Last Email to Bruce:
Dear Bruce, Dear Cousin,
It's moments like this when I pull together the times and memories I have with you. I reflect with a lot of fondness on the particular Hurd/Haughey craziness that lives in you. Somewhere I have a photo of our great-grandfather Hurd. He had a twisty handlebar-ish mustache. There is a look in his eye, and damn if he didn't look like . . . you!
Our trip in the late fifties to Billings was a big deal and a big memory for me. You were this older cousin, and I had big eyes for everything you did. To begin with, there was your Nifty-thrifty Honda fifty. And there was your re-write of the Zorro theme song ("Pyok"). Somehow, that was all red meat for me. I didn't know it at the time as a nine-year-old, but I needed to meet a high-energy out-of-the-box cousin, and that was you.
Last Encounter with Bruce:
I’m warned by Bruce’s wife Roxanne that the cancer has spread to Bruce’s spine, pain all around his middle. He’s on strong opiates, she says, so he might not even be aware I’m there, certainly not very sociable. I predict a short, maybe final visit.
In horse country outside Prescott, everything is big and open. I have the code for Bruce and Roxanne’s electronic gate which swings wide enough for trucks pulling long trailers. Surrounding the yellow stone and adobe house, five acres of cleaned and swept horse world, but I see no horses.
I knock on the locked front door, but there’s no answer. I figure Roxanne will show up in due time, and I don’t want to wake up Bruce. I doze in the stuffed chair on the front porch, then awaken to the crunch of tires on gravel. A bright yellow heavy-duty pickup enters the garage and out steps my cousin Bruce from behind the wheel.
“First time I’ve driven in three months! Opiates. Roxanne’ll give me hell.” He moves slowly, stopping to catch his breath. Bruce is shocking in an orange checked shirt, from which he’s cut off the sleeves, and neon-orange sneakers and socks. He has shrunk. His legs are wire-thin under his cut-off jeans. We shake hands.
In the house, every room has something of the art studio about it. Surfaces are crowded with his sculptures, and every square foot of wall space is hung with framed art, mostly Bruce’s watercolors. He shows me the two-page list of his current medications and points out the details of his rebuilt face and neck. His features gravitate in a tiny avalanche of numb scar tissue into his chest. His lopsided handlebar mustache accentuates the slant of his right cheek and jaw. The pink, globular nodule at the inner corner of his right eye is noticeably larger than the one on the left.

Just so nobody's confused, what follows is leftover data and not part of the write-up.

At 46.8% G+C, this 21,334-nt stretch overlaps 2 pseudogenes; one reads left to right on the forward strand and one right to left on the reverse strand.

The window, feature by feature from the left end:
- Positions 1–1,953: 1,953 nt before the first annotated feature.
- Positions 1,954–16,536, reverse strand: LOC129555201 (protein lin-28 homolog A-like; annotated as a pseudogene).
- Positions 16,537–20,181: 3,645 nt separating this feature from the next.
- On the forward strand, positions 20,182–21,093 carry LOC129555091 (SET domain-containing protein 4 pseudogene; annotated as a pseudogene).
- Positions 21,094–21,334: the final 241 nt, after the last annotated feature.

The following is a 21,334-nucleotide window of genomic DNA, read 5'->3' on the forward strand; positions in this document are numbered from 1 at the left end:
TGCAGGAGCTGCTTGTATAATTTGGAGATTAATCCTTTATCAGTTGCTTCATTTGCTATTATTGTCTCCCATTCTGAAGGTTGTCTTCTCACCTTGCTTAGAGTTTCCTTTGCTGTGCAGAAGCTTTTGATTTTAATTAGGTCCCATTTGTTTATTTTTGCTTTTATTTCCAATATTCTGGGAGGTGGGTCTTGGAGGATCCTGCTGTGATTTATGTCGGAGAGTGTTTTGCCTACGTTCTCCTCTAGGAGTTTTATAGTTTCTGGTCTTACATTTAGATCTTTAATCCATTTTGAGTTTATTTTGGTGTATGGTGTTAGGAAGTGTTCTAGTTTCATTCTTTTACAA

We wander through shared childhood memories. In his opinion, my mother might still be alive if they’d known then what they know now about treating cancer (probably not: she was born in 1919). There are long gaps as he processes thoughts, struggling to make sense. His speech patterns are unstuck in time.
Bruce was, and is, what people like to call a “piece of work,” an artist with boundless energy and a restless, dominating spirit, now unsure of his memory. His shaky hands can no longer hold a brush. Roxanne corrects him: “Bruce, you’re going to be seventy-nine this month, not eighty,” and something in him sags. He is pretty ill.
At lunch at a local public golf course, women in perms and day-glow tops stop by our table to tell Bruce how much they love his orange shoes and socks. When he shows them that his underpants are the same bright-ass orange, they laugh nervously and take a step backwards. The waitress takes our picture. As we say goodbye, my piece of work cousin Bruce and I shake hands, then hug, at the front door of the golf course café.